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This (i.e.) Bowlder Attack
Here are some traps to look out for against the Bowlder Attack.
Twinchicky, in your diagram, White can play 11. d4 to protect the knight.
Crushing 1. e4 e5 2. Nf3 Nc6 3. Bc4 h6:
The knight sac on move 17 was probably dubious and unnecessary, but I was winning anyway.
Ofcourse i could name moves that I never see in my OTB games like 1. f3 or something but since I never get them i am not too bothered.
Normal Slav (with dxc4 / Bf5 / Bb4) mainly for 2 reasons. 1) It is hard to get anything solid against it where white has a clear plan and 2) It is hard to sideline it (with for example g3).
Yeah, the one I don't know how to respond to xD
Hehe, who said I don't enjoy going all nuclear thermonal war on people? Neh, the beauty of chess is that each player gets to pick his/her own moves (unless forced). I feel these players are cheating on their own. Many times when someone tries the fried liver and I refute it, it's over for them. The memorized trick didn't work. Now what should I do? (don't get me wrong though, when someone falls in a carefully planned trap that I put up, I also enjoy it, but I (try) to make sure I can finish the game if they won't fall for it!
What is this "refutation" of the fried liver you speak of? Is it this?
EDIT: 8...Nb4 is easily defensible by 9. Bb3, I think.
Other than Bb3, white can simply ignore the fork and continue the attack. This is especially useful in blitz and bullet.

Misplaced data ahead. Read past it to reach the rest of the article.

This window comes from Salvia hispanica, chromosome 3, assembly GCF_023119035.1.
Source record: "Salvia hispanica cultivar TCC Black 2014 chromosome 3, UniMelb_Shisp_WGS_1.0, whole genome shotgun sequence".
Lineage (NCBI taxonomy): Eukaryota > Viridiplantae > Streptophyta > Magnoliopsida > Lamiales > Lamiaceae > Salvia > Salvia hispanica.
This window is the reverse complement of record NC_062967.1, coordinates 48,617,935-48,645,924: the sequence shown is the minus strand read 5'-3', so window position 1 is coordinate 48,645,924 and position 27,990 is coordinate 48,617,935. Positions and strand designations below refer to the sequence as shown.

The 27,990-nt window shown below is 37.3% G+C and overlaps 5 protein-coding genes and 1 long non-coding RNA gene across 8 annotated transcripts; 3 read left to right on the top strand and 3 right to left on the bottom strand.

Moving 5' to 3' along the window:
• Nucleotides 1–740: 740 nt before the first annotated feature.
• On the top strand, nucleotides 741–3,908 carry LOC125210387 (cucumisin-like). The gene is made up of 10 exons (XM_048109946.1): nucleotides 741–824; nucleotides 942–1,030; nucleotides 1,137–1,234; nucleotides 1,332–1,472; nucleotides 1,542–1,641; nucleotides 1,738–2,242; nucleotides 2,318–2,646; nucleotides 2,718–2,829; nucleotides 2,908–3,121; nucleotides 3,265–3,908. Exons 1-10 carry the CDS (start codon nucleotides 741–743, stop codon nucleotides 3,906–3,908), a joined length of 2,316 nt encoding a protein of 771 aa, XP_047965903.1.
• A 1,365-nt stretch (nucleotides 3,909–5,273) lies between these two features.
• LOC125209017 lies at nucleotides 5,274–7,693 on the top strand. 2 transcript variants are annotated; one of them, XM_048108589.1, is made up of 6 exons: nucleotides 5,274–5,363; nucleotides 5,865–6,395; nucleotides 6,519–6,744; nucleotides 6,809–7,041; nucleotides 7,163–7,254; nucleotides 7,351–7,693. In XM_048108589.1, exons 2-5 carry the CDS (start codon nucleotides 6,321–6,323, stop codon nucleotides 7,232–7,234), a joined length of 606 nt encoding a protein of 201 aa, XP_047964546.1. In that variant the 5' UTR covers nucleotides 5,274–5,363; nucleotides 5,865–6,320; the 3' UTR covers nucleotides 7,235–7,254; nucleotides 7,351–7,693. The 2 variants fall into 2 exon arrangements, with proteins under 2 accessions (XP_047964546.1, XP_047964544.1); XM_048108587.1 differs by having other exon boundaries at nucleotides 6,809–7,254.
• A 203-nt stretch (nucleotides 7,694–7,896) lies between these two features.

The only ones I can think of that kinda annoy me are the random e4 gambits like the max lange, scotch gambit, danish etc.
May I ask what you inserted into your post? Is it a diagram, puzzle, game board?
I keep seeing - http://grab.by/sIKw Anyone else with the same problem?
I was quoting Twinchicky's post on the first page. It was a line in the Fried Liver. And yes, I am facing the same problem :/
scholars mate after scholars mate after scholars mate after scholars mate
YES! Especially when it's done by really strong players who are so hard to defend correctly against.
The London System and Exchange French (though I no longer play the French, and never need to worry about the latter). They are the dumbest openings ever. You might as well offer a draw on move 3 in both cases.
Even the Colle, Torre, and Trompowsky (which even I have played all 3 of these at some point) have winning possibilities, but the London is a dead draw from the get-go!
People that know me know that I've played just about every opening under the sun. Everything from the normal Najdorf Sicilian, Petroff, Caro-Kann, French, Alekhine, Modern, etc to the offbeat Owen's Defense, Balogh Counter-Gambit, Sokolsky, and Tubingen Gambit (1.Nc3 Nf6 2.g4), but I can still say to this day that I have never played the London System or the Exchange French as White. NEVER! About the closest thing I've ever played was the Dangerfield Attack against the Dutch (1.d4 f5 2.Bf4 Nf6 3.e3, but note the lack of Nf3 until Black commits one way or another, and even here, the ideas are completely different than that of the London System. For example, in many cases, g4 (against the Stonewall setup) or h4 (against Leningrad setups) are played. The London? They just move that pawn to h3, slip the Bishop down to h2, crawl into a hole, and do nothing, and draw!
Would you play the London against a player who was much stronger in hopes of a draw? Especially if a draw is all you need to win your section?
It's interesting that some of the "annoyed" are irritated that their opponents play openings that force them to work hard.I rather enjoy allowing my opponent to play their pet line...and then trying to win anyway.
I hate those openings (by whatever names) that put me in an anxious state by move 13. I dislike the openings that fill me with dread at the thought of my rating going down. I abhor the openings that cause me to move my pieces around just to stay alive.